To start with let’s note here the obvious: preying sexually on children violates much more than canon law. More fundamentally it violates God’s laws and every notion of decent human conduct in cultures throughout the world. As one NCR commentator recently wrote: It violates “the laws of the heart and soul, laws of human love, consensual adult expressions of that love, secular laws, criminal laws, and every other law--even if canon law never existed.”

I did not see anything to the contrary in Burke’s piece. To make this point is to create a straw-man argument which Cardinal Burke did not disagree with. That does not stop Fox from making an emotional plea and creating a position to rail against out of thin air. Fox goes on to point out that bishops would ignore the problem, sweep it under the rug and perpetuate the problem. Again, Burke would agree. That of course would be a violation of Canon Law and the due care for their flock that a bishop is tasked with. The points made are against the straw man, not Burke’s argument. Fox continues:

[Burke]… might ask how church law has allowed his fellow bishops to cover up the scandal rather than bringing to public. He might examine how church law has played a role in driving many Catholics, disaffected by the scandal, from the church.

Again – was it Church Law that caused this issue or the blatant disregard for it? Fox does not seem to have read the relevant Canon law. It appears that he is under the impression that the Church codified the cover-up in Canon Law or at least did not address it. I would like to ask him for a source on that.

I can provide some points for Mr. Fox to consider. First, it should be pointed out that a majority of the cases occurred in the 1960s, 70s and 80s (Source). 100 points to anyone who can identify a major Church event that happened just prior to these years. That’s right Vatican II. Now do you think it is a coincidence that a loosening of moral standards and an increase in priests and bishops who in the words of Frank Sinatra “did it my way” had anything to do with this? Nah, that would not make for a printable article at the good old Reporter. Second, Canon 2359§2 of the 1917 Code of Canon Law, which was in effect until the code was updated in 1983 stated:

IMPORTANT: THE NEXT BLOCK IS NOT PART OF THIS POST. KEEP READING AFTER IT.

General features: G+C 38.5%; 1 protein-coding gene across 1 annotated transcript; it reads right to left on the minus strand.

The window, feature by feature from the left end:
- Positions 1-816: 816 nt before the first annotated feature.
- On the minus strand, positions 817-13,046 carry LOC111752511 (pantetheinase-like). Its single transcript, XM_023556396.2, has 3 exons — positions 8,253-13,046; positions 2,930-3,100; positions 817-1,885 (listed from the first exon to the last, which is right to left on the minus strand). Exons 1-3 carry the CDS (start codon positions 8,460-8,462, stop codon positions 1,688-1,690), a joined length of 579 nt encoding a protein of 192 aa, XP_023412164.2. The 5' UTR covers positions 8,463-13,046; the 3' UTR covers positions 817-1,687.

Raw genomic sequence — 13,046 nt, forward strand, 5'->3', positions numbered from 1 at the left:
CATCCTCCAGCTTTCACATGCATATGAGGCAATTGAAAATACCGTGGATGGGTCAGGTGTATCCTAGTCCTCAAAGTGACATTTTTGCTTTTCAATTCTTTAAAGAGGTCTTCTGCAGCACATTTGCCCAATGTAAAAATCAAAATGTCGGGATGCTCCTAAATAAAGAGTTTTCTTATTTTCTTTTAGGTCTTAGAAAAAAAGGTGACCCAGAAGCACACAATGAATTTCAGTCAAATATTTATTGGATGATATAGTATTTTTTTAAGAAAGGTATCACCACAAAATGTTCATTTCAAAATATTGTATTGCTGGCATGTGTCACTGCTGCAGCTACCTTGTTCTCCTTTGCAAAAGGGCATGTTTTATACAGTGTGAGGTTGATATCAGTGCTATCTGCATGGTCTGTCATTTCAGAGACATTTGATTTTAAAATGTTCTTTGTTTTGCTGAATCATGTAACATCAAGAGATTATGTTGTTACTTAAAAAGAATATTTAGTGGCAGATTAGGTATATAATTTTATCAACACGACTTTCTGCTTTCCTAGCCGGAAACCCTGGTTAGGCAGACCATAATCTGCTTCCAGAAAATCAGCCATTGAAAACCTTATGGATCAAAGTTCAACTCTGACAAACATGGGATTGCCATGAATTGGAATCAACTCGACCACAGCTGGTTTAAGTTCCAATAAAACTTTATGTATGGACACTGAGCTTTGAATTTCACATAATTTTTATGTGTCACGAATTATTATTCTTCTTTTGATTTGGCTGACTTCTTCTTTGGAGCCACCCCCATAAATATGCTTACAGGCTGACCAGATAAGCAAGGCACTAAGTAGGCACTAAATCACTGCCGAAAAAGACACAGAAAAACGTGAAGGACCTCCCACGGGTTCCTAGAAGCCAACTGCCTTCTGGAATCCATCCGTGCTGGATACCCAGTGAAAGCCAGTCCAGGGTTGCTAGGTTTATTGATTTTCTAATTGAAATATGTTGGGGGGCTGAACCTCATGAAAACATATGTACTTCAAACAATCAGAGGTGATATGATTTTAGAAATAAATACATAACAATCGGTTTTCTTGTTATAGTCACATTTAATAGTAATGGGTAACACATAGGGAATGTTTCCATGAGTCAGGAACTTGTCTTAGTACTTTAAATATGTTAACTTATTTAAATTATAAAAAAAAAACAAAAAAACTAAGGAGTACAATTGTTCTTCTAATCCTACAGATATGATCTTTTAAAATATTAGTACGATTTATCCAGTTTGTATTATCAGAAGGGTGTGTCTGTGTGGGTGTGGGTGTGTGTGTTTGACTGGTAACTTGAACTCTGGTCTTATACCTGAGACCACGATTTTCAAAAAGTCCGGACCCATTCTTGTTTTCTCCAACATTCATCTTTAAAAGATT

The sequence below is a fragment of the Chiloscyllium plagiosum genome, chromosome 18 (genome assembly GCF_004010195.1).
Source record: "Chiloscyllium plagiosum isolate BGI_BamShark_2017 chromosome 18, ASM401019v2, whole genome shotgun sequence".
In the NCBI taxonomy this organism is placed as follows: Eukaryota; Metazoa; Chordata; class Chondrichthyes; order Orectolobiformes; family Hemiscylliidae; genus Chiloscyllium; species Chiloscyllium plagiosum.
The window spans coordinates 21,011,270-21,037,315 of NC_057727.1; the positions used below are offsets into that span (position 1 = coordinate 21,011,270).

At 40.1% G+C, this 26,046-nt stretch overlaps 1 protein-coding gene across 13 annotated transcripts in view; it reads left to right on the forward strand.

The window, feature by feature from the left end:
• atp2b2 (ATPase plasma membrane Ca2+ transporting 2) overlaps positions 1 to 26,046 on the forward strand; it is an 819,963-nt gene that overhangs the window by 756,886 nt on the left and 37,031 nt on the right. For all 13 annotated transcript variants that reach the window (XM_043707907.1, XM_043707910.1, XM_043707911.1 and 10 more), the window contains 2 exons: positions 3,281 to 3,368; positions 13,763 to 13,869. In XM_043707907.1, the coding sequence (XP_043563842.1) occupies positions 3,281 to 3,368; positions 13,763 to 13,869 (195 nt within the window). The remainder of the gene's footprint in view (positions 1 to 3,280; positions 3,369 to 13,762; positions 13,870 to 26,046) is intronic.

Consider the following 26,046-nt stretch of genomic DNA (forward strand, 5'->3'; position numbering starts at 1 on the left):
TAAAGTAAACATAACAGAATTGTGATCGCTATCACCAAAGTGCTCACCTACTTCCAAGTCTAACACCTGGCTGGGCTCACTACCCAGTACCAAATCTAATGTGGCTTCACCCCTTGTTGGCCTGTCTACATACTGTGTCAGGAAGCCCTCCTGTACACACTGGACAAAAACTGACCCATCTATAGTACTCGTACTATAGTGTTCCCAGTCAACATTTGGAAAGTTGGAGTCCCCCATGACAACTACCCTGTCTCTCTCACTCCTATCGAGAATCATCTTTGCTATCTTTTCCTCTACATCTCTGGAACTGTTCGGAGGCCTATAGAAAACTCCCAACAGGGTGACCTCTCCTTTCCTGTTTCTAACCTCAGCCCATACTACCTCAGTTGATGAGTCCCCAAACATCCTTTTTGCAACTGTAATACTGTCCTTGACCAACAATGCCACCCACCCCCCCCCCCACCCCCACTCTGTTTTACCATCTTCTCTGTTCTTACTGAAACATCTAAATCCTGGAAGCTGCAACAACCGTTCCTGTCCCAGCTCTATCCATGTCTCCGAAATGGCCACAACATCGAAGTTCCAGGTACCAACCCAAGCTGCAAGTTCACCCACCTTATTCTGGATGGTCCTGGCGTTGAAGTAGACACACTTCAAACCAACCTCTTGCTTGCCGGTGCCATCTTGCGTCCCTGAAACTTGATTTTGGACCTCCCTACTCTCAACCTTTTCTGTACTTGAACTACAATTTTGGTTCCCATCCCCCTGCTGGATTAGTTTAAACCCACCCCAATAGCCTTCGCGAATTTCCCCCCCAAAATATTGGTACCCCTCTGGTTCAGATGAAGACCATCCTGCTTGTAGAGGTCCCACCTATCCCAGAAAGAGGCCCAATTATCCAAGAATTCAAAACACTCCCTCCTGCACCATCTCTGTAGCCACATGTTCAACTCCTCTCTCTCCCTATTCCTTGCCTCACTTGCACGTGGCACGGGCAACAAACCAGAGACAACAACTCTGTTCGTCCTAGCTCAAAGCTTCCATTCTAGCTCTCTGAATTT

If they engage in a delict against the sixth precept of the Decalogue with a minor below the age of sixteen, or engage in adultery, debauchery, bestiality, sodomy, pandering, incest with blood-relatives or affines in the first degree, they are suspended, declared infamous, and are deprived of any office, benefice, dignity, responsibility, if they have such, whatsoever, and in more serious cases they are to be deposed.

The 1983 Code of Canon Law states in canon 1395 §2:

A cleric who in another way has committed an offence against the sixth commandment of the Decalogue, if the delict was committed by force or threats or publicly or with a minor below the age of sixteen years, is to be punished with just penalties, not excluding dismissal from the clerical state if the case so warrants

Furthermore, in the motu proprio Sacramentorum Sanctitatis Tutela, (2001), John Paul II established that violations of the sixth commandment against minors are a grave crime and subject to the investigation of the Congregation for the Doctrine of the faith. So I ask Mr. Fox, what basis do you have for asserting that Canon Law permits the abuse of children and the concealment of that abuse?

I hereby award Thomas Fox with the Tuesday Ear Tickler Award for Tuesday, September 4, 2012.